Former Commissioner Against Charter Change
Having served as Commissioner of Finance from 2000 to 2002, and lived in Saratoga Springs from 1970, I have had plenty of opportunities to observe and participate in the commission form of government and I think it works well for us.
Many of the arguments for change simply don’t make sense to me. Here are some examples of the claims [by proponents of charter change] that I can’t buy:
They argue that the workload and responsibilities of the commissioners are so onerous that few people are willing to run for office, yet they claim commissioners’ and deputies’ positions can be abolished and their work assumed by one city manager.
They claim the city manager form of government is the most popular in the country. But that’s not true in New York State, where 74 percent of the cities have a mayor-council form. In any case “everybody’s doing it” was never a convincing argument for my mother.
Saratoga Springs, by any measure, is “the place to be.” We have aJa high quality of life and a low tax rate. We have a Comprehensive Plan that recognizes the value of preserving open space.
There is no evidence that a city manager form will make us more successful. We have only to look at Batavia, Watertown, Ogdensburg, Auburn, Corning, Peekskill, Canandaigua, Long Beach, New Rochelle and Sherrill—all cities in New York that have the city manager form—to see the fallacy in that argument.
I prefer to live in Saratoga Springs and will be voting “no” on charter change.
Former Commissioner of Accounts
New Charter Financial Impact Misleading
Jeff Altamari, the architect of the Saratoga Springs Charter Commission’s misleading financial analysis of the proposed charter, may know Wall Street but he doesn’t know Main Street.
Mr. Altamari’s confidence in the savings he claims will accrue from a change to a city manager form depend heavily on the elimination of the four existing commissioners and the five fulltime deputies. This assumption is especially stunning, since for all the interviewing they like to say they did the commission never talked to the deputies to find out what they do. They never asked the police and fire chiefs if they could pick up the work of Deputy Public Safety Commissioner Eileen Finnernan. Nor did they ask Director of Finance Christine Guilmette-Brown if she had time in her day to add on the duties of the Deputy Commissioner of Finance, which include creating the city budget.
More importantly, Mr. Altamari displays no understanding of how civil service and public employee unions figure into the elimination and reconfiguration of work responsibilities. City Hall is not the corporate world where jobs are eliminated and employees assigned new responsibilities at the discretion of the boss. He and the charter commission and their supporters may find they are in for sticker shock when the true value of the work the deputies do is assigned to a new and more expensive civil service position by the new city manager.
City Government Works Well
I don’t understand what a small group is complaining about trying to justify changing our form of government. Do they live in a different city?
Who do they think they’re kidding? They must know that Saratoga Springs is a wonderful city with beautiful neighborhoods and a vibrant downtown that the city employees keep safe and clean. Just today, the leaves on our street were picked up by a hard-working crew of city employees.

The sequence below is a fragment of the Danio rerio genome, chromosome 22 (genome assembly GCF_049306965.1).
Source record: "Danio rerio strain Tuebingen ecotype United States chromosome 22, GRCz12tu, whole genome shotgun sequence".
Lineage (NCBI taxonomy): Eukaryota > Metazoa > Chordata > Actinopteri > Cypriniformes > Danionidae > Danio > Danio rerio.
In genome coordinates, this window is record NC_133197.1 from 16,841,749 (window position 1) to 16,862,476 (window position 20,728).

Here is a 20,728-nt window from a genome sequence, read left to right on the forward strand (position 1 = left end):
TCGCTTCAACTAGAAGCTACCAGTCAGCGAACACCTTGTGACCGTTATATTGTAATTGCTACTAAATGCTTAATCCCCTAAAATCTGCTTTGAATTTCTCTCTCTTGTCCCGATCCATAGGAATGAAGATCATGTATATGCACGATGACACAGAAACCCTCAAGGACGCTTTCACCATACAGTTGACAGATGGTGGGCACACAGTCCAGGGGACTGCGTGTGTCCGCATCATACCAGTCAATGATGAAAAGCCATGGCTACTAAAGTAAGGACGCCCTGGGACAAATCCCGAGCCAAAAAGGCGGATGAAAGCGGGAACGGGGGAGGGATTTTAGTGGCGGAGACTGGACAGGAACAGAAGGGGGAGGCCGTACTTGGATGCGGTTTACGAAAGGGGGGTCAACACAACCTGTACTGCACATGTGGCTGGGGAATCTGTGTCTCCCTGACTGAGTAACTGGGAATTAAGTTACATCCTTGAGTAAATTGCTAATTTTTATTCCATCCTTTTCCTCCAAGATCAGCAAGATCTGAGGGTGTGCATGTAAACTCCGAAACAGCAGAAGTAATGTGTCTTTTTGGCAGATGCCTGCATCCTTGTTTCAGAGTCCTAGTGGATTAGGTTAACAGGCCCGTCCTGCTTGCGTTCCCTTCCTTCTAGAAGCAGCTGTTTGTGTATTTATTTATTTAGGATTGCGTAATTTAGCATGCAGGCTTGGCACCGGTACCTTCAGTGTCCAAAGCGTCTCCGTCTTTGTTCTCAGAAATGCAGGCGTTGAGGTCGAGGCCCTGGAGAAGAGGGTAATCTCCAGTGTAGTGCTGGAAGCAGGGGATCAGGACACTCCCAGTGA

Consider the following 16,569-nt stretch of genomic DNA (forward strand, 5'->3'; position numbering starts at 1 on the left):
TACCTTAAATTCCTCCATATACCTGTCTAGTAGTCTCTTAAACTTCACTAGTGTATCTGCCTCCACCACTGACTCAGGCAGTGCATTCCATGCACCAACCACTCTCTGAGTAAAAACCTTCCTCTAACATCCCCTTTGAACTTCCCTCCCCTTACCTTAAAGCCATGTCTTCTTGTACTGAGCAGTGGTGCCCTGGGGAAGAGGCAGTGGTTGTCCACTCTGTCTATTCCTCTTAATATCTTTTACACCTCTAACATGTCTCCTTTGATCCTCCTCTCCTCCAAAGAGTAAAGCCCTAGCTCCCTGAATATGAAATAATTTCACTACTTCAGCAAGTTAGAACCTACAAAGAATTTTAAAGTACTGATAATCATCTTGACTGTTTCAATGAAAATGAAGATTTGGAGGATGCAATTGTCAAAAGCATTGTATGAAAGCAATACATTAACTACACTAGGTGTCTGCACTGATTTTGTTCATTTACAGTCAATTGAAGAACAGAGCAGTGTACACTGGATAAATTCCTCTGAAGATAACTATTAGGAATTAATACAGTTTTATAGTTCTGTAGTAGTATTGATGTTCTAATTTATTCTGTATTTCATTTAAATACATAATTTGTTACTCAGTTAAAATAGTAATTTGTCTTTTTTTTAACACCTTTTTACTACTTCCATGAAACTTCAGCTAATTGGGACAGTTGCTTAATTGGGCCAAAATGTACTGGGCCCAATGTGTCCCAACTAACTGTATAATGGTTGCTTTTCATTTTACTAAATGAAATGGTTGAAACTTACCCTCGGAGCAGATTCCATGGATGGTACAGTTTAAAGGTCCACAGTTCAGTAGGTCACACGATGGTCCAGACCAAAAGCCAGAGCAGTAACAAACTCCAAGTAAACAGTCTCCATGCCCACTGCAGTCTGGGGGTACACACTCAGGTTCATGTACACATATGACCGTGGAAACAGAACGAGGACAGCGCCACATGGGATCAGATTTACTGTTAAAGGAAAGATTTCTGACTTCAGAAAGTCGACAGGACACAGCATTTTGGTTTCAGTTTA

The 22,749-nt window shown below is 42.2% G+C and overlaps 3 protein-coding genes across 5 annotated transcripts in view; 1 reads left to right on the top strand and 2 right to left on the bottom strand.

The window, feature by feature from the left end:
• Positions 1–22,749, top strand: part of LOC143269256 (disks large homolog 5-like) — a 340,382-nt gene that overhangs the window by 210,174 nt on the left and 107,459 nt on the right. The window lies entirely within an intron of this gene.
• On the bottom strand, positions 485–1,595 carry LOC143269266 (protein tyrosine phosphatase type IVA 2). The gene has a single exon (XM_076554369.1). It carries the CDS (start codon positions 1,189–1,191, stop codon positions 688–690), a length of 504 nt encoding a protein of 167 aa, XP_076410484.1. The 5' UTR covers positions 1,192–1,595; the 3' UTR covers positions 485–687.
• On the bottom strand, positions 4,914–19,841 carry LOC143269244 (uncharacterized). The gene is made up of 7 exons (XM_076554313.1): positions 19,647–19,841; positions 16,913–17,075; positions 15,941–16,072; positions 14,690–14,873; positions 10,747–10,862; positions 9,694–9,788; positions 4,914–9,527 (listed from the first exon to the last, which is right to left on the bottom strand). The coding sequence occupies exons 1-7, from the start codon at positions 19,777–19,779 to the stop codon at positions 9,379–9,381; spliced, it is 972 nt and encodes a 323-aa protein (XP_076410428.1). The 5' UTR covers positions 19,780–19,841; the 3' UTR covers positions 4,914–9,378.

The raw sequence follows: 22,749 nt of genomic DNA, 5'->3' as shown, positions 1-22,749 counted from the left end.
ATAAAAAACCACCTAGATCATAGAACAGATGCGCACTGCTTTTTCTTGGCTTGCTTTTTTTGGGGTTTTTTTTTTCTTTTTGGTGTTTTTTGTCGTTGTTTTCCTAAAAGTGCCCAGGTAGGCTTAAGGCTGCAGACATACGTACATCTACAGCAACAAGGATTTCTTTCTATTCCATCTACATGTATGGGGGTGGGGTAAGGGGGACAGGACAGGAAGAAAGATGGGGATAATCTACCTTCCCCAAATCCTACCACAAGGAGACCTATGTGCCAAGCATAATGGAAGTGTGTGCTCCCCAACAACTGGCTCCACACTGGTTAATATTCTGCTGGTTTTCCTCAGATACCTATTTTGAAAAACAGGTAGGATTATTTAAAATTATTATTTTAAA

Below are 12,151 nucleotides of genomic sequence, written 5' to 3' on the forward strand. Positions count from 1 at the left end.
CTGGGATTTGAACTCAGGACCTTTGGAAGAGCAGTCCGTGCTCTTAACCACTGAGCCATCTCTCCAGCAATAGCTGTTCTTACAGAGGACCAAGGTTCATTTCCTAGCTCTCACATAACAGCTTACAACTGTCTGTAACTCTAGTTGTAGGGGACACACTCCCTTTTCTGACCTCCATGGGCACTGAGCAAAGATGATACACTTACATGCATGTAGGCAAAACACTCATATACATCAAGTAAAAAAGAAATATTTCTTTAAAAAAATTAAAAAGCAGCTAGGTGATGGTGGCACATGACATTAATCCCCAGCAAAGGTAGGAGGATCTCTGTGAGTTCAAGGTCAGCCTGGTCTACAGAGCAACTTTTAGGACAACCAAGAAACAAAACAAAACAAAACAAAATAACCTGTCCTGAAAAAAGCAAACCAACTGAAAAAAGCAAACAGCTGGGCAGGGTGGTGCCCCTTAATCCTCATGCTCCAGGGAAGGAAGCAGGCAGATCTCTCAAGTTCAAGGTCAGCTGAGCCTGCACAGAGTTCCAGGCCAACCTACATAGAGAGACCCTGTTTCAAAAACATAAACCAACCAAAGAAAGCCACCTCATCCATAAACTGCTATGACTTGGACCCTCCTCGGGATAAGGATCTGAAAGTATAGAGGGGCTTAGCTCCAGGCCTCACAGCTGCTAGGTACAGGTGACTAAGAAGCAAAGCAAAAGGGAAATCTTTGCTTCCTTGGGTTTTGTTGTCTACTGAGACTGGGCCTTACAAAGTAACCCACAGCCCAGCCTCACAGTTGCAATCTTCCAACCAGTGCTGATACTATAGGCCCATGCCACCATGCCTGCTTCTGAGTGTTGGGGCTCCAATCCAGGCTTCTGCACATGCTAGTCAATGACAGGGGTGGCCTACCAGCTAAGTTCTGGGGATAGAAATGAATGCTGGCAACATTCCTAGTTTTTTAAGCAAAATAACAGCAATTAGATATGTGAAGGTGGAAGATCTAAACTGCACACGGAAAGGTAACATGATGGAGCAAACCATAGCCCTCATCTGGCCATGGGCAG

And Saratoga Springs keeps up with the times. The new solar park is impressive and the high-speed fiber network discussed at the last City Council meeting can make us even more economically attractive at absolutely no cost to the city. The tech company said they found Saratoga Springs because of our Smart City program and approached us as one of the most advanced-thinking cities in the country. Nothing old fashioned here despite what the complainers are saying.
All these good things have been happening without a tax increase in six years.
Luckily, I live here so I know first hand what a great city it is and have not been swayed by their doom and gloom pronouncements. They need to smile more.
Please, before you vote, look around your neighborhood, walk downtown, and compare Saratoga Springs to where you previously lived and vote “no” on charter change if you prefer living here. I know I do.
Vice Chair, SUCCESS
Need for Charter Change Doubted
Like con man Harold Hill in “The Music Man,” I suspect the Saratoga Springs Charter Commission has to convince us Saratoga is in distress in order to sell us something. In this case not band uniforms and instruments as in the 1950s musical but an expensive new government.
Reading letters from charter change supporters often makes me think of that line from the song in “The Music Man” that goes “ya got trouble, my friend, right here, I say, trouble right here in River City.”
Writers go on about criminal investigations and strife in city hall and I’m wondering what city do they live in? There are no criminal investigations going on and no job actions in city hall.
Instead we live in a city with excellent bond ratings, low taxes, excellent city services and a thriving downtown. This simply does not occur in cities as dysfunctional as the one Charter change supporters describe.
Hopefully Saratogians will see through the Harold Hills of the Charter Commission, turn over the November 7 ballot and vote “No” on charter change.
Proposed Charter Change Like the Edsel
Remember the Edsel car? The best research and the smartest people in the automotive industry developed a new car with everything people said they wanted. However, no one bought an Edsel because it was overpriced and overhyped.
The proposed new Saratoga Springs Charter is similar. It has everything that sounds good, but won’t be bought by knowledgeable Saratogians who understand we already have a unique city government that works for our unique and wonderful city.